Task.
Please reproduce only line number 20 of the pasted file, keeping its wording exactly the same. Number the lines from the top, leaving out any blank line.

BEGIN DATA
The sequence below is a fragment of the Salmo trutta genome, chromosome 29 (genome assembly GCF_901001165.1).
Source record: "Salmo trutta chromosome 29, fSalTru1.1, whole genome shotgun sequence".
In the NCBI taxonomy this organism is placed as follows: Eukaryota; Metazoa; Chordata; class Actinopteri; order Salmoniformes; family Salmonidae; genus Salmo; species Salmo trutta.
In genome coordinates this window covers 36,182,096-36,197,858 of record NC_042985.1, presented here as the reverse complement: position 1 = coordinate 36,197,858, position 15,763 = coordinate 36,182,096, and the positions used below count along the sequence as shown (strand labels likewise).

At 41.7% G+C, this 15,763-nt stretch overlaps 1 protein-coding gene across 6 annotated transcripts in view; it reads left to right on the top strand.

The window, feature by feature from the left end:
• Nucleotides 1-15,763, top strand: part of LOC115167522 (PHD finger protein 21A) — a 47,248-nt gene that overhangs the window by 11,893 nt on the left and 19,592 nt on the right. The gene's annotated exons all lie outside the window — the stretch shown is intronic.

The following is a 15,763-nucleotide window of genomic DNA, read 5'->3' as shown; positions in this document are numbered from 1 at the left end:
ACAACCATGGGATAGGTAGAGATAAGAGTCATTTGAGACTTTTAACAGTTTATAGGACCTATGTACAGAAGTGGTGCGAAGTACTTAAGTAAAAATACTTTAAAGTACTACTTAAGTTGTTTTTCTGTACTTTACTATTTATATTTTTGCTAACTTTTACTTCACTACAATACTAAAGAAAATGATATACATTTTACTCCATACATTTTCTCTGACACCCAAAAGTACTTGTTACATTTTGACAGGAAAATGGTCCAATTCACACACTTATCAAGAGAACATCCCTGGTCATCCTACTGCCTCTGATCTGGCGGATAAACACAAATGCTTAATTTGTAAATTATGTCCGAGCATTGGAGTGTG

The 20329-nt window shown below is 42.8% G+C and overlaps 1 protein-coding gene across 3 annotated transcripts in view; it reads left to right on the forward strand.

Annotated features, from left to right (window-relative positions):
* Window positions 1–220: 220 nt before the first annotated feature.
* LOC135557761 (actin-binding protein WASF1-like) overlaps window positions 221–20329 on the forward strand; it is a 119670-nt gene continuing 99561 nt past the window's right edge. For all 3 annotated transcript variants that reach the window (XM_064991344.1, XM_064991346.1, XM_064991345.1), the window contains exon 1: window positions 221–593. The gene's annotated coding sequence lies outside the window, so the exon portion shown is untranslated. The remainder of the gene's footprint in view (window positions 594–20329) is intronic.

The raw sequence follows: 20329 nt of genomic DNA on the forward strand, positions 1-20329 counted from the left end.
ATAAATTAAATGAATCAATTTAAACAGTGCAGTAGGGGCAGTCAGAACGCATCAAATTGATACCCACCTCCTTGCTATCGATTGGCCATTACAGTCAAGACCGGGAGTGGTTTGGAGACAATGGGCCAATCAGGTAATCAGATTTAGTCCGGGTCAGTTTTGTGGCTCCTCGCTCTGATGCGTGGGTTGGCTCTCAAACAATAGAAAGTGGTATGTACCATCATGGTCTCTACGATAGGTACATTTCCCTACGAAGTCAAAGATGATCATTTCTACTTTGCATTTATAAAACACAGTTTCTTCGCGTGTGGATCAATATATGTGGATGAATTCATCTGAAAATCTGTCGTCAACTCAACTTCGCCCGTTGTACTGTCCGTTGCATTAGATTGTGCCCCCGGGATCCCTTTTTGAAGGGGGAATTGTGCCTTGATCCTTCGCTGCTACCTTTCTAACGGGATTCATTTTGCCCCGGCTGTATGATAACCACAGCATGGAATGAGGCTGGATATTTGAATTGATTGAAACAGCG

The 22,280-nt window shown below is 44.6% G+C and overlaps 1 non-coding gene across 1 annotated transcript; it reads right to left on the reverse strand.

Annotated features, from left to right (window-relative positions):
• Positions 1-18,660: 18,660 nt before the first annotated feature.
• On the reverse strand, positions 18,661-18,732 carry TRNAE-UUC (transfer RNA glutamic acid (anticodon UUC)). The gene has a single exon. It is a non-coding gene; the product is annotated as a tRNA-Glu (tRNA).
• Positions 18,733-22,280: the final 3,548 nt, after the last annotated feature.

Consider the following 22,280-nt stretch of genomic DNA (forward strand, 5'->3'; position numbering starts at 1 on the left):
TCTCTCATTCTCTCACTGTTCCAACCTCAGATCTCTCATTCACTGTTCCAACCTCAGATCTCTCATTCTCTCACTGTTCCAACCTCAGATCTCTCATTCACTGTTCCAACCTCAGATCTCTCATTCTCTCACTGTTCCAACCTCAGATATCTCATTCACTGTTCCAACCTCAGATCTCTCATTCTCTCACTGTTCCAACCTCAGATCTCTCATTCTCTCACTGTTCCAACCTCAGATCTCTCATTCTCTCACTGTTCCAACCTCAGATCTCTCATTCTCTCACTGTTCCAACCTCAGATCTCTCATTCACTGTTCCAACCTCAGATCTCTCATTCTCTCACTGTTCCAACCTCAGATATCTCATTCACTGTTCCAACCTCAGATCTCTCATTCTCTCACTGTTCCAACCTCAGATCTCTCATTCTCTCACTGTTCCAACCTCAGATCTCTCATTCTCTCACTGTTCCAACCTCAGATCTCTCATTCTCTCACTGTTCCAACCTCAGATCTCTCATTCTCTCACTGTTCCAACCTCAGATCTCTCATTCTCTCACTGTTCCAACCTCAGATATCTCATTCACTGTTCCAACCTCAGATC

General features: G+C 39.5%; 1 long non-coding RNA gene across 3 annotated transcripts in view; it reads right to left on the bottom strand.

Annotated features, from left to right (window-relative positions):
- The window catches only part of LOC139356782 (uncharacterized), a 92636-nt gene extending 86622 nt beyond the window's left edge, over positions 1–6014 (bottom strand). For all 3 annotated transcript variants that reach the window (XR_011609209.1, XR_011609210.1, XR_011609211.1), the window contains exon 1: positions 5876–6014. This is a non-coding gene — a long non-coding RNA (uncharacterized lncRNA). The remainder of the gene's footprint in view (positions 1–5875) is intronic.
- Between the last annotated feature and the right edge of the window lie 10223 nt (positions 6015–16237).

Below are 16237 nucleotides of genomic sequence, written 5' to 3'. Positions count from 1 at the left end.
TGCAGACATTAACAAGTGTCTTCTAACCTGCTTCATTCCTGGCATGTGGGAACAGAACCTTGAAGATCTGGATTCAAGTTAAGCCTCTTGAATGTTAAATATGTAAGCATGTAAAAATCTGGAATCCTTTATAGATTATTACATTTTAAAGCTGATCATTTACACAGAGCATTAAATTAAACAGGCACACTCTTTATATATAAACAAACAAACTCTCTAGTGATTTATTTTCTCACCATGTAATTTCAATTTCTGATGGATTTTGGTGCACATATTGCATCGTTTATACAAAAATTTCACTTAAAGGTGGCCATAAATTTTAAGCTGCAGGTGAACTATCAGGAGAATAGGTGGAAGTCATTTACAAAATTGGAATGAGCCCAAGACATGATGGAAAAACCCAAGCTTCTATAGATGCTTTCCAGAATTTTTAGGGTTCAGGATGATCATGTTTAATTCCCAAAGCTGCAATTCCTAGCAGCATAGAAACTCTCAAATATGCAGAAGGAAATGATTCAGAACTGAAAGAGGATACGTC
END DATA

• Positions 18,733-22,280: the final 3,548 nt, after the last annotated feature.